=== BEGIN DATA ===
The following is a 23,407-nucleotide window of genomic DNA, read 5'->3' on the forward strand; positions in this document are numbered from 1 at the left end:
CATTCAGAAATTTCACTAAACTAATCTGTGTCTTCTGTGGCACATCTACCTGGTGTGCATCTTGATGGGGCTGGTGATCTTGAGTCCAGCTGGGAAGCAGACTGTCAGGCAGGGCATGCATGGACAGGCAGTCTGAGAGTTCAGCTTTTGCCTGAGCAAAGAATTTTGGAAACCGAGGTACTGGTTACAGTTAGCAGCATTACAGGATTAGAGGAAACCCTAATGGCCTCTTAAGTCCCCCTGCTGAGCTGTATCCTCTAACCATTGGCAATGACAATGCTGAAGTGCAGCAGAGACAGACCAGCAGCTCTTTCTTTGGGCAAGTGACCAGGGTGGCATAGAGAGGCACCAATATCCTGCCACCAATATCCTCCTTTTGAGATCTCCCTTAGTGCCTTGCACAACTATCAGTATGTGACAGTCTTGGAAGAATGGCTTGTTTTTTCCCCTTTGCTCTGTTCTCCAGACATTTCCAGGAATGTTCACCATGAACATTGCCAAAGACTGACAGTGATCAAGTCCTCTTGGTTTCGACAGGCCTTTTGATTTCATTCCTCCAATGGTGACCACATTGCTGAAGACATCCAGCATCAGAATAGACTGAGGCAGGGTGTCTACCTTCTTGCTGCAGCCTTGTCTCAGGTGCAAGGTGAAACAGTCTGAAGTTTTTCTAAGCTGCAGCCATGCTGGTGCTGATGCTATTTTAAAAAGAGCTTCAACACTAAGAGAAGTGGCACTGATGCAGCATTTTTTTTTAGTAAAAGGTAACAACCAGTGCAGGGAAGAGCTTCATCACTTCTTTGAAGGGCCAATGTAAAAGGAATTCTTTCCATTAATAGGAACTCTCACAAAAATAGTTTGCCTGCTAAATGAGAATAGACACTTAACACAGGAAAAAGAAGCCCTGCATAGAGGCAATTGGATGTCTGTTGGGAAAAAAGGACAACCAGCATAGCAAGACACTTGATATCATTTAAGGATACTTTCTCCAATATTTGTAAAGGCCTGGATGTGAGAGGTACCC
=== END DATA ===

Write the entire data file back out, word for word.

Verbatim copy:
The following is a 23,407-nucleotide window of genomic DNA, read 5'->3' on the forward strand; positions in this document are numbered from 1 at the left end:
CATTCAGAAATTTCACTAAACTAATCTGTGTCTTCTGTGGCACATCTACCTGGTGTGCATCTTGATGGGGCTGGTGATCTTGAGTCCAGCTGGGAAGCAGACTGTCAGGCAGGGCATGCATGGACAGGCAGTCTGAGAGTTCAGCTTTTGCCTGAGCAAAGAATTTTGGAAACCGAGGTACTGGTTACAGTTAGCAGCATTACAGGATTAGAGGAAACCCTAATGGCCTCTTAAGTCCCCCTGCTGAGCTGTATCCTCTAACCATTGGCAATGACAATGCTGAAGTGCAGCAGAGACAGACCAGCAGCTCTTTCTTTGGGCAAGTGACCAGGGTGGCATAGAGAGGCACCAATATCCTGCCACCAATATCCTCCTTTTGAGATCTCCCTTAGTGCCTTGCACAACTATCAGTATGTGACAGTCTTGGAAGAATGGCTTGTTTTTTCCCCTTTGCTCTGTTCTCCAGACATTTCCAGGAATGTTCACCATGAACATTGCCAAAGACTGACAGTGATCAAGTCCTCTTGGTTTCGACAGGCCTTTTGATTTCATTCCTCCAATGGTGACCACATTGCTGAAGACATCCAGCATCAGAATAGACTGAGGCAGGGTGTCTACCTTCTTGCTGCAGCCTTGTCTCAGGTGCAAGGTGAAACAGTCTGAAGTTTTTCTAAGCTGCAGCCATGCTGGTGCTGATGCTATTTTAAAAAGAGCTTCAACACTAAGAGAAGTGGCACTGATGCAGCATTTTTTTTTAGTAAAAGGTAACAACCAGTGCAGGGAAGAGCTTCATCACTTCTTTGAAGGGCCAATGTAAAAGGAATTCTTTCCATTAATAGGAACTCTCACAAAAATAGTTTGCCTGCTAAATGAGAATAGACACTTAACACAGGAAAAAGAAGCCCTGCATAGAGGCAATTGGATGTCTGTTGGGAAAAAAGGACAACCAGCATAGCAAGACACTTGATATCATTTAAGGATACTTTCTCCAATATTTGTAAAGGCCTGGATGTGAGAGGTACCC